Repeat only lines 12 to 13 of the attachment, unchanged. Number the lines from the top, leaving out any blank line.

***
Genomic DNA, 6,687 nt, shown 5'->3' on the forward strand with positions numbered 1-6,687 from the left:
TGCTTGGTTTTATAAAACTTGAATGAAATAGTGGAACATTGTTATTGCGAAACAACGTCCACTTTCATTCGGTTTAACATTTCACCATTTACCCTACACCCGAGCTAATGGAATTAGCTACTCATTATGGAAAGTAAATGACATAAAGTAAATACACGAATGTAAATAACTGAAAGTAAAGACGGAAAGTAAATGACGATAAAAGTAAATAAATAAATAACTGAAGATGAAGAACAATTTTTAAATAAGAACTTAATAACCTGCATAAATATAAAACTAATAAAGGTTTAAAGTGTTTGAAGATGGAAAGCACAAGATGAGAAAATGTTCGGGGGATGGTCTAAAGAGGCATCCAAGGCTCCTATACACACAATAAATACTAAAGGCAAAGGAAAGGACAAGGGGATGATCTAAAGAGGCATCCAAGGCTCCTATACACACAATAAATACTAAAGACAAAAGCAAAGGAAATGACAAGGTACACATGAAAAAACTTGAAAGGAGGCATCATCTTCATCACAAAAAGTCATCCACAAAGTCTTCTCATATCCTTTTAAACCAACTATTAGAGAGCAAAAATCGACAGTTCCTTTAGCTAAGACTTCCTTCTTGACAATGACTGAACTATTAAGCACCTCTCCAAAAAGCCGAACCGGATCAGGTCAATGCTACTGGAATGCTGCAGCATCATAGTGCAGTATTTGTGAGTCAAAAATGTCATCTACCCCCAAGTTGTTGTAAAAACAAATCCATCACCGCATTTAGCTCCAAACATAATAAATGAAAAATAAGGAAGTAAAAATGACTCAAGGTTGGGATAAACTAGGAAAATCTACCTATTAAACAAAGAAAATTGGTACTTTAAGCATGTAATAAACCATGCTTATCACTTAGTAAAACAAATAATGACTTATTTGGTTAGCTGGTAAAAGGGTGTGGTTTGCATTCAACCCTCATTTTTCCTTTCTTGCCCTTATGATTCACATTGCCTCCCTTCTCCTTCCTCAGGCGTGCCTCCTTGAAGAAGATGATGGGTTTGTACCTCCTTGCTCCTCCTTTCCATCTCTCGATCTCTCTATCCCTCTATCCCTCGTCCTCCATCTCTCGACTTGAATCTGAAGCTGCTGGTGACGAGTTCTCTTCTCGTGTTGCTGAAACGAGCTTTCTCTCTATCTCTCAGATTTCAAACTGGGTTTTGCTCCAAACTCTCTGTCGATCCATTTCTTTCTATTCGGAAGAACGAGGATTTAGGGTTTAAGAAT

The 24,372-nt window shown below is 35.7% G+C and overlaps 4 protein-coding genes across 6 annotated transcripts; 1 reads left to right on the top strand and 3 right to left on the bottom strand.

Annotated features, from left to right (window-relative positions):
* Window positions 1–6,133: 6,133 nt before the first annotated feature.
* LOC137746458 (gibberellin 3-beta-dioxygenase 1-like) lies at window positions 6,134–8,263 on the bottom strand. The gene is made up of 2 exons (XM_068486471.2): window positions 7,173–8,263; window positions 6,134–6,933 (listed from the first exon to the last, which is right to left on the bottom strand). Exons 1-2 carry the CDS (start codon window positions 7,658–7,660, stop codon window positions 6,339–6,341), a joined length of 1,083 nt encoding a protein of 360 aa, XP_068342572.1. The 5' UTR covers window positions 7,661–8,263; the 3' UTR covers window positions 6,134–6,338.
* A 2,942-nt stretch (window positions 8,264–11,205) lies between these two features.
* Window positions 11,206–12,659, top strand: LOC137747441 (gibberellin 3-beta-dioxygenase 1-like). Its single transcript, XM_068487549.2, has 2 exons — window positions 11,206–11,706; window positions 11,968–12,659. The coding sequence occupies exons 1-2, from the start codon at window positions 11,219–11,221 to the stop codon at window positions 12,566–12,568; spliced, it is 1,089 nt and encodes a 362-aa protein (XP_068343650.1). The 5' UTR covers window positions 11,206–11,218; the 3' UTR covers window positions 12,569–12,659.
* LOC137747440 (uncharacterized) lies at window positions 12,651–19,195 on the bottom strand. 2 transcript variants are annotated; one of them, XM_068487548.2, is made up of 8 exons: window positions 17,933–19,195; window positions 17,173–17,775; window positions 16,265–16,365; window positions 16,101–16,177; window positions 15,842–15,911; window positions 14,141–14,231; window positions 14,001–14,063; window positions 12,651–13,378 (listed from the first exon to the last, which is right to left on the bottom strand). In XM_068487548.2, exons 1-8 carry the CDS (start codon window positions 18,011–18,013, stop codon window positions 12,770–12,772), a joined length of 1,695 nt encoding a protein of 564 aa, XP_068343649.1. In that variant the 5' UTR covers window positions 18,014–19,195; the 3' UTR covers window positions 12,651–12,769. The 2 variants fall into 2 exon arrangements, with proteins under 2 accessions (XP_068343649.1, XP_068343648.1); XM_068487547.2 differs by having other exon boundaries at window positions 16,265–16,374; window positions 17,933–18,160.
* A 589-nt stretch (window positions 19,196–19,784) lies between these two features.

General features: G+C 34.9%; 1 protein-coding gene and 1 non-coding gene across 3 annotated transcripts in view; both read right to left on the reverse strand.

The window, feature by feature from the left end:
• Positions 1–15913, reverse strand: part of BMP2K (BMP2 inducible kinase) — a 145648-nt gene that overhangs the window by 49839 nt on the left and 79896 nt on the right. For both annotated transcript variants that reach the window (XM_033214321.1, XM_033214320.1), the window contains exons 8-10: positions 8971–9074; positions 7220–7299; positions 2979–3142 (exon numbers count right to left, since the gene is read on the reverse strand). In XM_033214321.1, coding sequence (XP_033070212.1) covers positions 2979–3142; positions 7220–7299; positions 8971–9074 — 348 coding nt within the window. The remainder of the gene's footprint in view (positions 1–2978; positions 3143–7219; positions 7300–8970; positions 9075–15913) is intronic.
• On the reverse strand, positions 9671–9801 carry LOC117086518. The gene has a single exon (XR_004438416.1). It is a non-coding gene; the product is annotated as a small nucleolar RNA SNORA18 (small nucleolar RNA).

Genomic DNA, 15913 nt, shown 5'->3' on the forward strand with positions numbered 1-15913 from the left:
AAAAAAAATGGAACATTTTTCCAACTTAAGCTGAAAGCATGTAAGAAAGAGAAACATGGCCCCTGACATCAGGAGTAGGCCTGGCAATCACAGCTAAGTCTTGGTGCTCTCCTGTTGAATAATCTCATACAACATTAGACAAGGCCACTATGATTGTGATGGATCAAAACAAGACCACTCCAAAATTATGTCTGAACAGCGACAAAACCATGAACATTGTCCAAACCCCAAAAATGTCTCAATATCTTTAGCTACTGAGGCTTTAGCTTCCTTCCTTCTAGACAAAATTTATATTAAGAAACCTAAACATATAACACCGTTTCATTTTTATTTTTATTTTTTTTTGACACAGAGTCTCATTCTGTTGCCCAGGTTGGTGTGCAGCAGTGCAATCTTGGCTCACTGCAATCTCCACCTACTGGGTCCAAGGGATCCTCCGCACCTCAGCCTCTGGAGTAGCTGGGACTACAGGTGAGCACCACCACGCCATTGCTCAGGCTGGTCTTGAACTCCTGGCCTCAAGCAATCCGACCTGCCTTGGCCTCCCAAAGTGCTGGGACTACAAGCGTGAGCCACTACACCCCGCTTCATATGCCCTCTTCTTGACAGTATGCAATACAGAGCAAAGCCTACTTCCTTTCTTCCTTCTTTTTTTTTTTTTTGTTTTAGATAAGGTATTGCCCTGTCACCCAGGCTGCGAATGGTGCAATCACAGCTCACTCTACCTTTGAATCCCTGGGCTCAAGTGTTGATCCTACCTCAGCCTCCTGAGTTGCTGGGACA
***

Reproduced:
The window, feature by feature from the left end:
• Positions 1–15913, reverse strand: part of BMP2K (BMP2 inducible kinase) — a 145648-nt gene that overhangs the window by 49839 nt on the left and 79896 nt on the right. For both annotated transcript variants that reach the window (XM_033214321.1, XM_033214320.1), the window contains exons 8-10: positions 8971–9074; positions 7220–7299; positions 2979–3142 (exon numbers count right to left, since the gene is read on the reverse strand). In XM_033214321.1, coding sequence (XP_033070212.1) covers positions 2979–3142; positions 7220–7299; positions 8971–9074 — 348 coding nt within the window. The remainder of the gene's footprint in view (positions 1–2978; positions 3143–7219; positions 7300–8970; positions 9075–15913) is intronic.